In the Fray

Filmmaker Matthew Heineman ’05 chronicles chaos in Kabul.

It began with a somewhat clichéd thought of trying to understand why human beings fight wars,” says Retrograde creator Heineman. The director, producer, and cinematographer spent years arranging for his film crew to embed with a U.S. special forces unit in Afghanistan. “By the time we were ready to shoot,” he says, “it became clear that we could actually be telling this story about the end of the longest war in U.S. history.” His documentary covers the final nine frantic months of the war there. 

Released by National Geographic in November and produced with Caitlin McNally ’03, the film focuses on Afghan soldiers, led by General Sami Sadat, training with Green Berets at the U.S. base in Helmand Province as their country implodes. “Sadat had a target on his back,” Heineman says. “The Taliban were sending suicide bombers. There was at least one very close call while we were filming with him.” Sadat has since escaped to England.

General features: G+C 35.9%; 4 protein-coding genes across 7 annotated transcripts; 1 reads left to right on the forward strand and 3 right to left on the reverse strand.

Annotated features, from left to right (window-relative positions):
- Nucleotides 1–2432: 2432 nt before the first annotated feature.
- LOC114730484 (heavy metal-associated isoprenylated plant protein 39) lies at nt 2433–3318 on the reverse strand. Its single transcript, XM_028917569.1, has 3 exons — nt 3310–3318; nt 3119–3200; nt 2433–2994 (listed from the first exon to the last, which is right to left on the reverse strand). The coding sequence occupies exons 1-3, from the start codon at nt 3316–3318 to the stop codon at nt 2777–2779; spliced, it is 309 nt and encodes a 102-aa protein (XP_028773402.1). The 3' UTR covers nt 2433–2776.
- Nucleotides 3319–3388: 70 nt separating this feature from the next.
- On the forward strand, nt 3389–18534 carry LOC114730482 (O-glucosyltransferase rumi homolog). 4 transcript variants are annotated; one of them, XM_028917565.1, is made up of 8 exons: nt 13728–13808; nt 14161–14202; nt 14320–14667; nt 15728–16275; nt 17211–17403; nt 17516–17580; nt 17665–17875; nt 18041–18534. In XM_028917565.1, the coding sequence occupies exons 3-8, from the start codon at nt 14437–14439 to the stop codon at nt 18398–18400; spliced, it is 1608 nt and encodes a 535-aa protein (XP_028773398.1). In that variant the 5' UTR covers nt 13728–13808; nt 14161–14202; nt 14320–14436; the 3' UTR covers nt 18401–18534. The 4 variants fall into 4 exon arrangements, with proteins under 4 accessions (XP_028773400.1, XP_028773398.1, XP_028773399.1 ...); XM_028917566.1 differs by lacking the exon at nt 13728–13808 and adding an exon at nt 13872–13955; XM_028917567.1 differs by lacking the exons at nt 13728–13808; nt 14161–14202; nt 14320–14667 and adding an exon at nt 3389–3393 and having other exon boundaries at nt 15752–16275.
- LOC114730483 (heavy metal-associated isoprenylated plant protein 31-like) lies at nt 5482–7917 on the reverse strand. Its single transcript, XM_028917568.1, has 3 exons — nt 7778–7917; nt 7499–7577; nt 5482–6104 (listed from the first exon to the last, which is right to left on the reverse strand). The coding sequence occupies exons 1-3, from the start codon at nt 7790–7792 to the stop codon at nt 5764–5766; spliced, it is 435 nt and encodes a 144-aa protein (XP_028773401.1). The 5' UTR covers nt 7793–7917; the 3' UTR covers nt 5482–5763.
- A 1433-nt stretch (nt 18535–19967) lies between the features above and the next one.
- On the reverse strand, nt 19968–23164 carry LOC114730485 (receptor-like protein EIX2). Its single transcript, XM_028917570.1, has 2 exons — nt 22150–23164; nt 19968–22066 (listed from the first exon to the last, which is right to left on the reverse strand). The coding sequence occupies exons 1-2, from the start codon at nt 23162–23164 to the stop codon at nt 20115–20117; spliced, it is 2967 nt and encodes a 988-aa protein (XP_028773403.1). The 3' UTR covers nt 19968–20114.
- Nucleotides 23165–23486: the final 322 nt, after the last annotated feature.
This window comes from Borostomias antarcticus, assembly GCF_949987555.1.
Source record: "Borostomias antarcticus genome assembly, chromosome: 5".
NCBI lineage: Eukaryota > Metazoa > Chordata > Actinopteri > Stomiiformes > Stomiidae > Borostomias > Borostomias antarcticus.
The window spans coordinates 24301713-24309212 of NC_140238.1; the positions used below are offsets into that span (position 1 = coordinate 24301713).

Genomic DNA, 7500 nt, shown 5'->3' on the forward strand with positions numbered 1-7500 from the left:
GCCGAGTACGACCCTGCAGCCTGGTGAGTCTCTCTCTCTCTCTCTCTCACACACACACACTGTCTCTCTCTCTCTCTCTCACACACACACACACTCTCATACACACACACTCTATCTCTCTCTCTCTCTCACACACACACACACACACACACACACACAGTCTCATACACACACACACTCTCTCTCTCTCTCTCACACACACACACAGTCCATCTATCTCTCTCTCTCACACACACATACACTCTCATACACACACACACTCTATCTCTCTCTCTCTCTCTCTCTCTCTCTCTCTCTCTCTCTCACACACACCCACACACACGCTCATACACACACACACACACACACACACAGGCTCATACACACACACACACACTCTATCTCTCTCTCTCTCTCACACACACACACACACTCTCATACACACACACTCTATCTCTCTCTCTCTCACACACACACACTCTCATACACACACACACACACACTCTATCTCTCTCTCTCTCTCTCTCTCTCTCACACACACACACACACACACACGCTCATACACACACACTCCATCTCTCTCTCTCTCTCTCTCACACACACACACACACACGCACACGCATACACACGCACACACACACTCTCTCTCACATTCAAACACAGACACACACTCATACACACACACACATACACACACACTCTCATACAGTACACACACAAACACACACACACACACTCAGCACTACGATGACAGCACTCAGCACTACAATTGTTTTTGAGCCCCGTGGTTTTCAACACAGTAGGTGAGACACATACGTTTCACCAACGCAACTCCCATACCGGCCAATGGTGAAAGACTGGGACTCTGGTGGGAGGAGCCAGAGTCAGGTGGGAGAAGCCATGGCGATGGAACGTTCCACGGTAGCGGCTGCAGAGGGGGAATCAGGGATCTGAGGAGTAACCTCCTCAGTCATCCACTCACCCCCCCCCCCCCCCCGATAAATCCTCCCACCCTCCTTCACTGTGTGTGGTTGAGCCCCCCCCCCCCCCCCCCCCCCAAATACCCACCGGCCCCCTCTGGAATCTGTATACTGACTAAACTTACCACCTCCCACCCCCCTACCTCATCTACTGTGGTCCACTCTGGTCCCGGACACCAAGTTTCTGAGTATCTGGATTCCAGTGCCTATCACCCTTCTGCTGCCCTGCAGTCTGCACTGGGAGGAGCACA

Heineman begins and ends his movie with tight shots of anguished faces and scenes of desperation at Kabul airport as thousands of civilians braved gunfire and handed away children. “I’ve filmed a lot of sad things in my life,” he says, “but I’d never cried before while filming. I feel a huge responsibility in telling these complex, geopolitical stories, but also to humanize them, to put a human face to them.”

 

 

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